TSG IntelBrief: The Islamic State Murders the Messenger
The Islamic State Murders the Messenger
Bottom Line Up Front:
• The Islamic State fears journalists as much as spies, as the group’s rule depends on those it controls having no competing options or voices
• Recent reports that the Islamic State murdered two men accused of nothing more than ‘activism’ is yet another example of the group’s monopoly on messaging
• The Islamic State reportedly beheaded a journalist this week in Mosul, a city where the group maintains Orwellian control over image and information
• One of the reasons the group’s social media campaigns are so widely consumed is that there is little to no competing reporting coming out of the cities under Islamic State control.
The Islamic State has no choice but to murder the messenger, given the nature of the message that journalists and activists carry from places such as Raqqa and Mosul. The Islamic State’s reports about services provided to the populations under its control—meant to portray them favorably when compared to the governments of Syria and Iraq—are as informative as reports of a worker’s paradise from North Korea. Simply put, there is little independent reporting coming from the lands under the sword of the Islamic State. The people that attempt to provide counter-reporting are doing so at extreme personal peril, and paying a horrific cost in order to document what is happening inside the so-called caliphate.
The conditions that gave rise to the Islamic State were indeed miserable, with both the Syrian and Iraqi governments abjectly failing their citizens in almost every way. But to compare oneself favorably to the Assad regime is to strain the meaning of comparison; the safest option is to limit all reporting of its rule to that which bears the official seal of the Islamic State.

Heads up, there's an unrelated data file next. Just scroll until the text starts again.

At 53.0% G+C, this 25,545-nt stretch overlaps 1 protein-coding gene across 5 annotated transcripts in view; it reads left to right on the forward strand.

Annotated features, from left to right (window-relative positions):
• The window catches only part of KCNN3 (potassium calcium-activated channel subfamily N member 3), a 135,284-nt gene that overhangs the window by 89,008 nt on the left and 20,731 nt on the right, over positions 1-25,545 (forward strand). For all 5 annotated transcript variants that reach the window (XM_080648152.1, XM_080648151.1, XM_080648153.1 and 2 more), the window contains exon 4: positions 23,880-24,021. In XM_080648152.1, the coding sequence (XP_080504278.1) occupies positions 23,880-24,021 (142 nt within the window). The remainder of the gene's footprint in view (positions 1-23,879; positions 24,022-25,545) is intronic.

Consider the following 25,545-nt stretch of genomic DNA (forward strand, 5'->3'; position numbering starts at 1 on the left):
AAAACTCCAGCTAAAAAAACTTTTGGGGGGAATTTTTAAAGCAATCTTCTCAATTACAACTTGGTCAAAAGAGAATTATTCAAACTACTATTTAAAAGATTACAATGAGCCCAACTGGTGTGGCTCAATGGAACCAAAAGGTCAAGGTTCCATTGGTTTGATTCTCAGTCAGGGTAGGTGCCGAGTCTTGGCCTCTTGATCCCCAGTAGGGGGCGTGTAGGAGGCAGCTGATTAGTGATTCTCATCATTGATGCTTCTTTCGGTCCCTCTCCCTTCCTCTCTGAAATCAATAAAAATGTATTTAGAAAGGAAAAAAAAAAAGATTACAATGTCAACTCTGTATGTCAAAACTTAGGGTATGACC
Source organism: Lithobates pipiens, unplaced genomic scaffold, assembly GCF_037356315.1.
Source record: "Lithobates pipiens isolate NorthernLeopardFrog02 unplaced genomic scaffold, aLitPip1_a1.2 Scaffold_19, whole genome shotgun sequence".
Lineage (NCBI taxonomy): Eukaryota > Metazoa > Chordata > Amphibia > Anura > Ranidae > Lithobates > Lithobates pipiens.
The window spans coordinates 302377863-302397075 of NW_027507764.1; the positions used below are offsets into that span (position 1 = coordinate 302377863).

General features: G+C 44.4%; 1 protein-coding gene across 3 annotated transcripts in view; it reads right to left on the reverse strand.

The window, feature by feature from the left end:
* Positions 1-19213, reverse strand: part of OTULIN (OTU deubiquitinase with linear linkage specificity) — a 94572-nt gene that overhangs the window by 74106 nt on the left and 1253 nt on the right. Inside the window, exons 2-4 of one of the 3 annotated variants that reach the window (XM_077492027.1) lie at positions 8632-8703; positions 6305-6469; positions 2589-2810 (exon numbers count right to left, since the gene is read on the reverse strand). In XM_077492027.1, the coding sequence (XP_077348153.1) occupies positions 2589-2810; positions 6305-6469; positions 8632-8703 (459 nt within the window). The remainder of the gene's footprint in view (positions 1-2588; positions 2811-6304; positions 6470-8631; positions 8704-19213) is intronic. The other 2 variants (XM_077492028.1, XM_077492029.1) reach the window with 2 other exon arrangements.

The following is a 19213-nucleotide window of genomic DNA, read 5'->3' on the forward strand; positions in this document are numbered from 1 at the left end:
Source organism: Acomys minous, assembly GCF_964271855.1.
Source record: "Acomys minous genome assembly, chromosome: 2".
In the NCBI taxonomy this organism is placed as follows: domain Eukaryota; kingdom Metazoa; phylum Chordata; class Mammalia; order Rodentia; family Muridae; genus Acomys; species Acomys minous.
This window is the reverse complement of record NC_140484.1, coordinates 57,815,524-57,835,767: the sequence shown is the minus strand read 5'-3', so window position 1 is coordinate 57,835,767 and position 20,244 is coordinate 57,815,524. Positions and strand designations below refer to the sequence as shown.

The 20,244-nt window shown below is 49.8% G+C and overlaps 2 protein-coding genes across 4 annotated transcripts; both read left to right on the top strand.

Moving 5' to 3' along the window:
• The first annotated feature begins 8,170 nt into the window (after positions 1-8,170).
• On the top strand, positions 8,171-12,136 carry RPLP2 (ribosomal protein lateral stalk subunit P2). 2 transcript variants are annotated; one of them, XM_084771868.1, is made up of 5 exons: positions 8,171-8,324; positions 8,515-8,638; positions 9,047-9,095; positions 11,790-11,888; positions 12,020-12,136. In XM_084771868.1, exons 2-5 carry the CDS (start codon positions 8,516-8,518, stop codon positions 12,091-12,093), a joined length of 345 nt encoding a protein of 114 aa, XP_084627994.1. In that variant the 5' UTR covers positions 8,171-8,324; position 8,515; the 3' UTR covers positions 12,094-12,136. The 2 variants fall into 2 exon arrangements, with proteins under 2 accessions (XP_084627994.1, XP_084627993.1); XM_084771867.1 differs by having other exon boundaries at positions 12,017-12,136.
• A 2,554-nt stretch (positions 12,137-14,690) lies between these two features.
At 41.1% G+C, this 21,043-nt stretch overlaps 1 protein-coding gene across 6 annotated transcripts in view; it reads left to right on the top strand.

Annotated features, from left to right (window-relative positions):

To that end, since anointing itself a caliphate one year ago, the Islamic State has targeted three types of people above all others: religious minorities, including Shi’a, Christians, and Yazidis; potential spies or Sunni tribal opposition; and reporters of any kind. For a group that depends on controlling the message, killing the messenger has always been a key priority. Through high-profile executions such as that of American journalist James Foley last autumn, the group creates a fact-free zone that enables it to write the copy for a global press desperate for content and access.
Now, as the group faces its most serious and sustained pressure, from the Kurds in the north to the Shi’a militia in the south, it is again striking out at the press and anyone else bearing public witness to its rule. This week the group released a slow-motion video showing the murders of two young activists who had allegedly been reporting on the ground in Raqqa. There is some confusion as to whether or not the two men were working with one of the few groups reporting from inside Raqqa, known as ‘Raqqa is Being Slaughtered Silently’, which provides a unique insight into the realities of line inside the Islamic State’s capital. The Islamic State has ended the age of the combat journalist, with no modern-day equivalent to World War II’s Ernie Pyle or Vietnam’s Bob Schieffer.
In addition to the murder of the Raqqa activists/reporters, the group beheaded a female journalist Suha Ahmed Radi in Mosul. There are few jobs on earth more dangerous, or more vital, than being a journalist in Mosul. Suha Ahmed Radi paid the ultimate price for trying to report what was happening in Mosul, a mission that cuts at the heart of the caliphate’s social media deception. While irregular electric power and some social services might be an improvement over the terribly low bar of previous dictators or would-be despots, the crucifixions and summary executions do not endear a local population so much as cower it.
By murdering all alternative voices, the Islamic State hopes to dominate the info-war that is a large part of the greater war between bin Ladinism and modernism. Journalists in Iraq and Syria are paying the ultimate price for trying to get the global media to pay less attention to official Islamic State propaganda and more to the less polished images of reality in the caliphate of fear. The war will not be won by messaging but it will be framed by it.
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